updates at bottom
Tim Cook, who has been in charge of day-today operations during Jobs' medical absences, becomes the new chief executive, and Jobs is elected chairman. From a letter Jobs sent to the Apple board:
I have always said if there ever came a day when I could no longer meet my duties and expectations as Apple's CEO, I would be the first to let you know. Unfortunately, that day has come.
Early this year, Jobs took a medical leave of absence in order to focus on his health. In 2009, he underwent a liver transplant.
*From Apple press release:
"Steve's extraordinary vision and leadership saved Apple and guided it to its position as the world's most innovative and valuable technology company," said Art Levinson, Chairman of Genentech, on behalf of Apple's Board. "Steve has made countless contributions to Apple's success, and he has attracted and inspired Apple's immensely creative employees and world class executive team. In his new role as Chairman of the Board, Steve will continue to serve Apple with his unique insights, creativity and inspiration."
"The Board has complete confidence that Tim is the right person to be our next CEO," added Levinson. "Tim's 13 years of service to Apple have been marked by outstanding performance, and he has demonstrated remarkable talent and sound judgment in everything he does."
**From a Time.com piece in January, when Jobs announced plans to take an open-ended medical leave:
Steve Jobs may be the big picture guy, but his executive team very likely shares his vision and is instrumental in Apple's success over the past decade. Jobs brings a world of intangibles to the table that would otherwise be impossible to replace, but it's unlikely that Apple's going to lose its positioning in the near future. The long term future of Apple is harder to predict, of course, but the company will eventually have to deal with Steve Jobs leaving in one capacity or another. Since his return to Apple in 1996, though, Jobs has built a strong foundation and provided a clear vision for the company. He may be the face of Apple, but his legacy and influence will likely permeate much of what goes on at One Infinite Loop whether he's there or not.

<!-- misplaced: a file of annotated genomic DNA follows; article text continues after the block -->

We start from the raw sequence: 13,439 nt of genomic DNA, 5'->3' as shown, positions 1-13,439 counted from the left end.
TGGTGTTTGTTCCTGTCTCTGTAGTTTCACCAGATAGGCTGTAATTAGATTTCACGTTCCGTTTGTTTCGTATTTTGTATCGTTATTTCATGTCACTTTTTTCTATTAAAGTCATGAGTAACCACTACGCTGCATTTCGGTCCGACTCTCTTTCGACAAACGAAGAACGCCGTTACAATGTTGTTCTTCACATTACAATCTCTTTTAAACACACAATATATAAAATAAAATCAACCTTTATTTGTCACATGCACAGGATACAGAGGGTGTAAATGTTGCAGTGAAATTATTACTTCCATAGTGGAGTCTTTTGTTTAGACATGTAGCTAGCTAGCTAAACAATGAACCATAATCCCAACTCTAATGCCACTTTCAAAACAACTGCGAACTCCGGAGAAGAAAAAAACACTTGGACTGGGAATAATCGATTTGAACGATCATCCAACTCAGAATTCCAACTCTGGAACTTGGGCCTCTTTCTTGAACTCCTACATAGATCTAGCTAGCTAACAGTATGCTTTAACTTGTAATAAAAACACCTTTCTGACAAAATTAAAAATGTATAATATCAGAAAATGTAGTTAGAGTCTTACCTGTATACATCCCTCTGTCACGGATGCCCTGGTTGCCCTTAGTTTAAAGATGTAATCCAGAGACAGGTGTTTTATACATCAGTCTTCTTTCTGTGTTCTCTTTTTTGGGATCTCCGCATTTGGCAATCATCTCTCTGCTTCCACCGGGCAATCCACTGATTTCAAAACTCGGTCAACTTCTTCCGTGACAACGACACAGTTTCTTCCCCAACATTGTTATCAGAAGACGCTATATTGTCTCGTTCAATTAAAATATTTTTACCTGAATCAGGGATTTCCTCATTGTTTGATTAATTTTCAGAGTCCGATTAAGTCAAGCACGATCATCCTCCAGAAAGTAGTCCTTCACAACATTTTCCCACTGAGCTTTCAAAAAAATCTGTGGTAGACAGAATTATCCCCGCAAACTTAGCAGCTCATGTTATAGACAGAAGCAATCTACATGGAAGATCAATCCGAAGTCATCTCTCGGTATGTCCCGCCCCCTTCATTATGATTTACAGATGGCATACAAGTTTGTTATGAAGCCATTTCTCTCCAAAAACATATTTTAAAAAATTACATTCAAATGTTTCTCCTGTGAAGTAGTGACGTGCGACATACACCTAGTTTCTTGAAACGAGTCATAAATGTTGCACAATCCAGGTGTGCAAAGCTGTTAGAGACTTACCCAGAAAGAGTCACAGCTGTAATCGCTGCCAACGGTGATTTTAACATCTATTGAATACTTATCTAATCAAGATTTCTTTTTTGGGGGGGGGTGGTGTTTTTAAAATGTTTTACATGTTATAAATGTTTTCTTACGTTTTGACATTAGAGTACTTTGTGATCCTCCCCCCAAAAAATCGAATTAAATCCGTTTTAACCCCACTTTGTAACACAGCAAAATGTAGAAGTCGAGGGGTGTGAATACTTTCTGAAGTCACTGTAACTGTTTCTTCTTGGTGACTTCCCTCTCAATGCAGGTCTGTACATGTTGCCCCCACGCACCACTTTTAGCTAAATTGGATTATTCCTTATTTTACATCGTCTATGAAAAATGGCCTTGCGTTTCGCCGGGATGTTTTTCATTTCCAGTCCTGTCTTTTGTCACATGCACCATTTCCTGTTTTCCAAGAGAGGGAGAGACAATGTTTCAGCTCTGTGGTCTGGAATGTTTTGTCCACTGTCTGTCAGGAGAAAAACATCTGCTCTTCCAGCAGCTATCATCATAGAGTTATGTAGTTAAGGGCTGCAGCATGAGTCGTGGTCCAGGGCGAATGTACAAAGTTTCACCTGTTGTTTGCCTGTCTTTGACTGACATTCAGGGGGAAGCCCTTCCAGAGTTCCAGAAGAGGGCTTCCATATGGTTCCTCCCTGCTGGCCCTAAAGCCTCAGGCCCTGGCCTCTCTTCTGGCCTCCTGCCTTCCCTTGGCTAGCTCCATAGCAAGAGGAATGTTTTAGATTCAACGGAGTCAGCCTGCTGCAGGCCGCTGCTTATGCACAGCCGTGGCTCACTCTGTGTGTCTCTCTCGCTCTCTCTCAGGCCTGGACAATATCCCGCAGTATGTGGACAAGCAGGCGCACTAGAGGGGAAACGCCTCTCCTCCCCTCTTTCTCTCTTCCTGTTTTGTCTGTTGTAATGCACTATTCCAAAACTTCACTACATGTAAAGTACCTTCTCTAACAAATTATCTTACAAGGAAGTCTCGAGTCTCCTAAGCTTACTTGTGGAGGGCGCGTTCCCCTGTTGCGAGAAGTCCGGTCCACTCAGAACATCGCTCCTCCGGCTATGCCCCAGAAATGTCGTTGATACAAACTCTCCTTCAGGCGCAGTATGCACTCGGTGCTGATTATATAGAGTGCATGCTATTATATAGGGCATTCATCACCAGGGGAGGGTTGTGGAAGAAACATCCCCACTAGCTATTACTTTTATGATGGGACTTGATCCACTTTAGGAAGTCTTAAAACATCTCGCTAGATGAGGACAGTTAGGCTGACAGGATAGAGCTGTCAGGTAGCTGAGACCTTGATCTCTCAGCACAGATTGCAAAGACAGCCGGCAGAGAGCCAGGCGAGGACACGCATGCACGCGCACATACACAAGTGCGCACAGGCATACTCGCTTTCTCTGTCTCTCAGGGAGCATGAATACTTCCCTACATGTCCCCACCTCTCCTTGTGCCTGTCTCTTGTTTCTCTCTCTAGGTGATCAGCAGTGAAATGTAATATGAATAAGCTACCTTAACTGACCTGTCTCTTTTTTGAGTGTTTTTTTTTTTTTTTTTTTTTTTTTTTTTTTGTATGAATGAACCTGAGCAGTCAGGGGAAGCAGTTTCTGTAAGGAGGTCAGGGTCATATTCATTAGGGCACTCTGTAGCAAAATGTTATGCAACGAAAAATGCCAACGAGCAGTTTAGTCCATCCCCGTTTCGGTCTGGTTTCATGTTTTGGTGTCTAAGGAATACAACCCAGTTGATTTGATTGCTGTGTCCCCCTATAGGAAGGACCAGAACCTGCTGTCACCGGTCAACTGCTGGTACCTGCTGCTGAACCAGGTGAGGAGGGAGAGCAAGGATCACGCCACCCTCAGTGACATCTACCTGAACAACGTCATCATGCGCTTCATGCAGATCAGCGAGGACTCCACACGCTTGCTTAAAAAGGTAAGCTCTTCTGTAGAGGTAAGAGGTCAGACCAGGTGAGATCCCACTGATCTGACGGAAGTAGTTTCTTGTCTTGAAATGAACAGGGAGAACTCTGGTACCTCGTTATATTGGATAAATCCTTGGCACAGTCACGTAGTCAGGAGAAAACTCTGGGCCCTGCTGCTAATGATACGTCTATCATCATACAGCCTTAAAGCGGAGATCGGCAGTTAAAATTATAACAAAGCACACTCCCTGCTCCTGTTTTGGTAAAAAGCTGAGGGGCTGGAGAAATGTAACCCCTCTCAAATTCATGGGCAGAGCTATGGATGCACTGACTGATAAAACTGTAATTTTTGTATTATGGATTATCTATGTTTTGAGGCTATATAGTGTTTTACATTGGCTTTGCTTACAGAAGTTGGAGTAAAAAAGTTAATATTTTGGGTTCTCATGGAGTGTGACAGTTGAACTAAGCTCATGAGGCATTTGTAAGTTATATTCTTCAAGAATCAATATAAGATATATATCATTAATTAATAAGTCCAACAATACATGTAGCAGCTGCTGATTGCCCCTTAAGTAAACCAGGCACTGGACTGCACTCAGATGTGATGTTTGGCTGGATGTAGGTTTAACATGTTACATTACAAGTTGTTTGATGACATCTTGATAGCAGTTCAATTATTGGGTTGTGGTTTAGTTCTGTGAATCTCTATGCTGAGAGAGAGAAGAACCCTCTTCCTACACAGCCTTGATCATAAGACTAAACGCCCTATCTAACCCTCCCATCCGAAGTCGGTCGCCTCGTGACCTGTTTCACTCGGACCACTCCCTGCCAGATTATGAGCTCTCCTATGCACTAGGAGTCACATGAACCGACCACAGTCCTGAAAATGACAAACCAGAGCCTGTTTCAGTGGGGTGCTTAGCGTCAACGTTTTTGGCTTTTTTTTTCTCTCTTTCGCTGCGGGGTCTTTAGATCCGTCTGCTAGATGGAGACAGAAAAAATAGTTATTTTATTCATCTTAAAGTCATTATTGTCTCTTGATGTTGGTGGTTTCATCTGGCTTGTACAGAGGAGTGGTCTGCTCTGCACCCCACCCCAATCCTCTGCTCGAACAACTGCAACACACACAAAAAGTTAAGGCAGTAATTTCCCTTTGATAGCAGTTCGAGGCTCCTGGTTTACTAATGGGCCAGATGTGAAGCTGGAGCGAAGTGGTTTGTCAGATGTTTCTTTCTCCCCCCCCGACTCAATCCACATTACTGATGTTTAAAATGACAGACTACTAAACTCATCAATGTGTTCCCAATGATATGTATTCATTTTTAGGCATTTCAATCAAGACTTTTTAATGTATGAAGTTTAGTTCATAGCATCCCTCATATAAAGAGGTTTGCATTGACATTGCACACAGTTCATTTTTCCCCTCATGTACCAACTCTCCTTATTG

***Apple shares are down 5 percent in extended hours trading. The stock has been sensitive to his medical ups and downs over the years, so it wouldn't be surprising to see a sharp sell-off, however irrational that would be.
****From the WSJ:
Mr. Cook faces a big challenge in stepping into Mr. Jobs's shoes because he must prove that Apple can succeed without Mr. Jobs. Mr. Jobs not only co-founded the company, but brought Apple back from near bankruptcy when he returned to the company in 1997. He is considered the visionary behind the company and has played a key role in reviving the Macintosh computer business and developing new products like the iPod, iPhone and iPad. "Great companies rarely go from strength to strength," said Charles O'Reilly, a management expert, at Stanford University's Graduate School of Business, adding that Apple faces a particular challenge in that Mr. Jobs has had an unusually strong influence in setting Apple's corporate culture and strategy.